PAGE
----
Given the events of the past weeks and months, any self-respecting risk professional, trader or banking cleaner can now expect to be assailed by the same nasty question at interview: "What went wrong?"
At least, this is what recruitment firm Robert Walters says in its latest market update. Paula Maidens, a director of financial services at the company, elaborates: "Banks want to know what controls candidates would put in place to prevent writedowns from being repeated. Why weren't these parcels of products priced properly?"
For anyone bereft of ideas on how to respond, here are a few bite-sized answers from risk professionals with an opinion on the issue:
· Incorrect assumptions: "The assumptions underpinning banks' risk models turned out to be very far from true," says Bruce Weber, an IT and markets specialist at London Business School. "The main assumption was that the level of risk for the securities being created was going to remain palatable in future."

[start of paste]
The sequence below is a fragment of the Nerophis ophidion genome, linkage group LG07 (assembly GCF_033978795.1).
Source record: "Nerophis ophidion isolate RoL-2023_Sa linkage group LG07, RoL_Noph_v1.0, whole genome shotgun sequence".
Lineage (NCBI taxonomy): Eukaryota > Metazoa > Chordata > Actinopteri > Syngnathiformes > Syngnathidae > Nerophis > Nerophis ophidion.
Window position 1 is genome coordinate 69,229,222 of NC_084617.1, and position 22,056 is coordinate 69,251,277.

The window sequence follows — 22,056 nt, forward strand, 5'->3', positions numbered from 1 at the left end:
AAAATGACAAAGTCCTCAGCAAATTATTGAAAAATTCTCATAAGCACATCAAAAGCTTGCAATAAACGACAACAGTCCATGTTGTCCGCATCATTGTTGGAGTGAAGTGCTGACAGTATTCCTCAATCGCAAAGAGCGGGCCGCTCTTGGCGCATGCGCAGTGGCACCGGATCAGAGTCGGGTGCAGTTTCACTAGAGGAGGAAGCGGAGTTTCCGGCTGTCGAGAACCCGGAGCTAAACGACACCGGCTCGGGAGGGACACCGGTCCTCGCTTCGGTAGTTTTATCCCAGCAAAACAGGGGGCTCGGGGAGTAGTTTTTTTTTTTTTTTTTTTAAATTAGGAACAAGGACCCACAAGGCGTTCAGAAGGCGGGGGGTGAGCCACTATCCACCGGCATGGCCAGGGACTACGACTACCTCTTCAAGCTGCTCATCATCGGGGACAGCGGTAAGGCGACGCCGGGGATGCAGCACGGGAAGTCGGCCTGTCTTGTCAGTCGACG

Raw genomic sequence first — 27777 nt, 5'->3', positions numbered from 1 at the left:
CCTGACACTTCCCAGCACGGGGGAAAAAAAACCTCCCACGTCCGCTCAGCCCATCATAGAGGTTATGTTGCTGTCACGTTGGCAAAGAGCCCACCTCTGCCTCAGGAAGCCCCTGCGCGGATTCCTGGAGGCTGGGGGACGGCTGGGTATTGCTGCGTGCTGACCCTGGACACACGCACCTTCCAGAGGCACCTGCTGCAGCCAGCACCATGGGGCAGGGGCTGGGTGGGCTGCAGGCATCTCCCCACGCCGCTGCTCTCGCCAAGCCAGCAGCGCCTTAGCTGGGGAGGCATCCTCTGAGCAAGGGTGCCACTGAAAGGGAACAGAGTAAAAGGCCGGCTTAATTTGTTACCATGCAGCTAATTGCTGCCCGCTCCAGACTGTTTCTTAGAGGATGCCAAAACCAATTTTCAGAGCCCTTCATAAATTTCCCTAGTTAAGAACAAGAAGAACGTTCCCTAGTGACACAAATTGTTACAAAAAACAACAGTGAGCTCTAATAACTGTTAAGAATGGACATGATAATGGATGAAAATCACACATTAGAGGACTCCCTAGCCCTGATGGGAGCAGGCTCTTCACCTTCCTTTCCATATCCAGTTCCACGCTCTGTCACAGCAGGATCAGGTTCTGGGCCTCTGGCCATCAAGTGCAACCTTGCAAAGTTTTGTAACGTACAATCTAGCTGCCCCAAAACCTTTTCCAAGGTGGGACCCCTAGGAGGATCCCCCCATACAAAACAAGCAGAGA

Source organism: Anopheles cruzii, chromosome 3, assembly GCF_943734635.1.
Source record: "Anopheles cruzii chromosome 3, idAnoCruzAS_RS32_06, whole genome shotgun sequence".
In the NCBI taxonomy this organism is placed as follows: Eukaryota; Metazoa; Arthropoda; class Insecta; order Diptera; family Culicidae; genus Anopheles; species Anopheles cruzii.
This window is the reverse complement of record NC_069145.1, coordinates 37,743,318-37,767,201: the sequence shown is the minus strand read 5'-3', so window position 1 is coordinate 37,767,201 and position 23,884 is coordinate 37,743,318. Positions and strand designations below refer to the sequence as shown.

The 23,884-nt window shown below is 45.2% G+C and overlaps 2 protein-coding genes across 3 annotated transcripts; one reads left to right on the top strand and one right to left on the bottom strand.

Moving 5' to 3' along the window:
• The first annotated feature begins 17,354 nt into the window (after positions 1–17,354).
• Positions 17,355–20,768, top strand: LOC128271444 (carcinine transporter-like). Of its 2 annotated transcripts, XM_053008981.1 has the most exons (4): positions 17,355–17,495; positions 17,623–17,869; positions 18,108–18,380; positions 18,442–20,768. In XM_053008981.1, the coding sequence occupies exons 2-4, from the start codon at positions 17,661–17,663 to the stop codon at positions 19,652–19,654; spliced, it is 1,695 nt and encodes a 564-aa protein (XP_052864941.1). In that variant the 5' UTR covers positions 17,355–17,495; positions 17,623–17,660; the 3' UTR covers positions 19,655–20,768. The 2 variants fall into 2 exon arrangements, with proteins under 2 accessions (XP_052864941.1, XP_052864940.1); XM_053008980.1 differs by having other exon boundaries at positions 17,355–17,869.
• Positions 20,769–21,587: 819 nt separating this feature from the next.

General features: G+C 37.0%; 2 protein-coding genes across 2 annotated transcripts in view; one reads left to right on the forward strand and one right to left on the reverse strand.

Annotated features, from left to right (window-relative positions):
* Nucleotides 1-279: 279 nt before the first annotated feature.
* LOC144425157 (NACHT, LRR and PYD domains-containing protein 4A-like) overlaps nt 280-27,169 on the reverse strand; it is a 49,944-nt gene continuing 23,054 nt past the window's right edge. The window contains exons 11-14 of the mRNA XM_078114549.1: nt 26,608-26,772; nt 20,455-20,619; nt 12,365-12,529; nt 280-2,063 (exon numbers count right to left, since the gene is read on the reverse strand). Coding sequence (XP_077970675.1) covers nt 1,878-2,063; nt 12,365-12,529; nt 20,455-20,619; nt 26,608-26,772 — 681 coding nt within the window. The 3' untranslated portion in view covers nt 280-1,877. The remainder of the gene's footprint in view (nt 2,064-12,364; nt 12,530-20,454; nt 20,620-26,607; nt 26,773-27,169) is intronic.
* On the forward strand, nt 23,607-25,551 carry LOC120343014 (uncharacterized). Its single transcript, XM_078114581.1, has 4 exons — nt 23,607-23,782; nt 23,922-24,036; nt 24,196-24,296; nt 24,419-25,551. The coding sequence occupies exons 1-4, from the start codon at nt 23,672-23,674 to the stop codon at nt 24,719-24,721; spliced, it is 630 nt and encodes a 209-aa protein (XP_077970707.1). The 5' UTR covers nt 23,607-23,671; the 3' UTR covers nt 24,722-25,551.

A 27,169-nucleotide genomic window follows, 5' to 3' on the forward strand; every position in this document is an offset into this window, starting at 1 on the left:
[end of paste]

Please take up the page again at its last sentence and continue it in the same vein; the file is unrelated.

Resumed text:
· Plodding risk managers: "The only kind of risk management which works in large complex organisations today is paranoid and nimble," says Christopher Whalen, managing director of Institutional Risk Analytics, a consultancy that assesses risk in the financial services industry. "This is what Goldman and Blackrock use. Unfortunately, clients are sold something more like plodding and dogmatic."
· Senior management oblivion: "Three levels below CEO, I can guarantee you that most people don't understand risk," says a senior trader at one bank. "This lack of comprehension was coupled with a spectacular bull market in which asset prices were rising and yields were low and the only way to achieve enhanced yield was to increase leverage and invest in riskier products."
· Misguided confidence in the free market: "Everyone was complicit in creating the problem," says the trader. "And regulators didn't pay attention because they believed the free market would simply cleanse itself."